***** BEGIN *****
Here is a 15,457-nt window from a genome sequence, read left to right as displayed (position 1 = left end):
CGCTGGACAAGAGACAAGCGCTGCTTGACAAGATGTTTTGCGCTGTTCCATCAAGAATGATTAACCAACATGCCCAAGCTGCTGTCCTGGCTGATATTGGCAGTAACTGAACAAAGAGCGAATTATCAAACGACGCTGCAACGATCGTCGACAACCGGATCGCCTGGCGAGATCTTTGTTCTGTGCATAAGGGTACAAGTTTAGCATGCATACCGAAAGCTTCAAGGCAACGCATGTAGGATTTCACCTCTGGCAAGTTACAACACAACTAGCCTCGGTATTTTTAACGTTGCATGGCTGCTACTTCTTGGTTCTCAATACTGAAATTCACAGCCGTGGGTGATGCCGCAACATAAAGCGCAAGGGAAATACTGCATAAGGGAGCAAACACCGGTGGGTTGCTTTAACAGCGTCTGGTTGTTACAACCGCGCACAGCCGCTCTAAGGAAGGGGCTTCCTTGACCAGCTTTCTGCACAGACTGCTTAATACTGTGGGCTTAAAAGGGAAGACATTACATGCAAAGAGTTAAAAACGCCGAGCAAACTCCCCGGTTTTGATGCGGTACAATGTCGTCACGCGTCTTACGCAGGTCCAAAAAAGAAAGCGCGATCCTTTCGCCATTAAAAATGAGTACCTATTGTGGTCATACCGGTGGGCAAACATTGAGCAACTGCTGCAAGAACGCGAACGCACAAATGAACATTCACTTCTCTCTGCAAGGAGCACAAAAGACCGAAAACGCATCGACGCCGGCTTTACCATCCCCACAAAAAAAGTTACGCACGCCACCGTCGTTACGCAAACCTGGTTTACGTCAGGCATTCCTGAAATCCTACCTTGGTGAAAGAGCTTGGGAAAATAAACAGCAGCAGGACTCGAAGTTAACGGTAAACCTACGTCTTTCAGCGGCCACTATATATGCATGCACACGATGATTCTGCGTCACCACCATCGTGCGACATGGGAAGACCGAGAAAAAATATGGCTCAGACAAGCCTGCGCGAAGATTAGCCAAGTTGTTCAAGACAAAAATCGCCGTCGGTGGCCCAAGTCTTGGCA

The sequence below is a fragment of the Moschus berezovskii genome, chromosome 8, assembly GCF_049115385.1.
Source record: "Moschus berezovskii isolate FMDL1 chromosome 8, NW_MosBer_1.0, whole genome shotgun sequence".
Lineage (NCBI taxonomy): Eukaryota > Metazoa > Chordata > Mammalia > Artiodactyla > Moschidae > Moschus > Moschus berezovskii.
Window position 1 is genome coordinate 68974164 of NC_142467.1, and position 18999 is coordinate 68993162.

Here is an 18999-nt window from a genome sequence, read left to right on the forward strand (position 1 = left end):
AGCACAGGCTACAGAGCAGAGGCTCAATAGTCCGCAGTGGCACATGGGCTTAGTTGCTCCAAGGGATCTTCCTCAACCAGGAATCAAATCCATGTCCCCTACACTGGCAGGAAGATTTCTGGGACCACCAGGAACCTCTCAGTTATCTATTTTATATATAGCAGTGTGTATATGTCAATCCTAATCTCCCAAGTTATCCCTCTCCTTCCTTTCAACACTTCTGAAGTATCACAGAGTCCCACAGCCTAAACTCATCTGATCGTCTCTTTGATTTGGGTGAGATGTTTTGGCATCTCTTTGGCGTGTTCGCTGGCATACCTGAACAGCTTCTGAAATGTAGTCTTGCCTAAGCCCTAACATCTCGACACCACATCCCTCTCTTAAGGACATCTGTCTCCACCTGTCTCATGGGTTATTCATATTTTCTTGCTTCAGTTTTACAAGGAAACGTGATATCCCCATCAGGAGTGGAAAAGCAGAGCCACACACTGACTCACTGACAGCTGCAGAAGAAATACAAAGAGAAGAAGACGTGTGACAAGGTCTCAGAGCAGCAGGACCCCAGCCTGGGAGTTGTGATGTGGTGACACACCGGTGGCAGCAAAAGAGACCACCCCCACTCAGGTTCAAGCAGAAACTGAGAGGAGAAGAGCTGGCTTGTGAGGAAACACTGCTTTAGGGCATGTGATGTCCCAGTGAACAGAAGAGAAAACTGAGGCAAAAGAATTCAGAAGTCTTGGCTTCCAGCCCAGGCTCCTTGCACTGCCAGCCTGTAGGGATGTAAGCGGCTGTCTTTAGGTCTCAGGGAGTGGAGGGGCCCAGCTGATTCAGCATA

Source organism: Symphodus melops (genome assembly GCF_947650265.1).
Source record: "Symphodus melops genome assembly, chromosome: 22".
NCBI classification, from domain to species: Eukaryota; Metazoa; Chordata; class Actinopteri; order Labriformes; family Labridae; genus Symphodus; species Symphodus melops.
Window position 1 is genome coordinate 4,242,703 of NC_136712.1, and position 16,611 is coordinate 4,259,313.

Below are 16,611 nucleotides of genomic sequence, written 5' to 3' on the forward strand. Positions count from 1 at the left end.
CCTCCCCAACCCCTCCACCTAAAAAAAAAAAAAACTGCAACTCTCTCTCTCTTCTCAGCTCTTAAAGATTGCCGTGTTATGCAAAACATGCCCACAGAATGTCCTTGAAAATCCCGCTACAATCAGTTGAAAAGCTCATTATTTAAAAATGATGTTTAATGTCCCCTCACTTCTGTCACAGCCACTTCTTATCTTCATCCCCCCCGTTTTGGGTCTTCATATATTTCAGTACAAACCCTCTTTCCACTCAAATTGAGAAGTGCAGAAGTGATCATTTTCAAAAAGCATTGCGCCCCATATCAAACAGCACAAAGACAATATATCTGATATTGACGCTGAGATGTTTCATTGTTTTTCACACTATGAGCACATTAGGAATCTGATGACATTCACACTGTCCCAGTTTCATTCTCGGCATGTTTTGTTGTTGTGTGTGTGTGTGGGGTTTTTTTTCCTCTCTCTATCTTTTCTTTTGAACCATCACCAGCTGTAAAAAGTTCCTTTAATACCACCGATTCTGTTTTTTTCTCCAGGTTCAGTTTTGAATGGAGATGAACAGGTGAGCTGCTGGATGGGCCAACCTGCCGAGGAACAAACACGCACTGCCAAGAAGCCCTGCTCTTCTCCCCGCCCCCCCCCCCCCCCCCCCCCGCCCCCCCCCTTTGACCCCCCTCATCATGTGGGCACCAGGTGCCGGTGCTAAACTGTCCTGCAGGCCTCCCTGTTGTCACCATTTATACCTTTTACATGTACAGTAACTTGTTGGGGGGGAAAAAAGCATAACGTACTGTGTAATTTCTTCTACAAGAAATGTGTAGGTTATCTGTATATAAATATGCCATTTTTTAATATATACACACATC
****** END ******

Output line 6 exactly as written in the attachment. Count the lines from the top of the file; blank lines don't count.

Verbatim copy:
Window position 1 is genome coordinate 68974164 of NC_142467.1, and position 18999 is coordinate 68993162.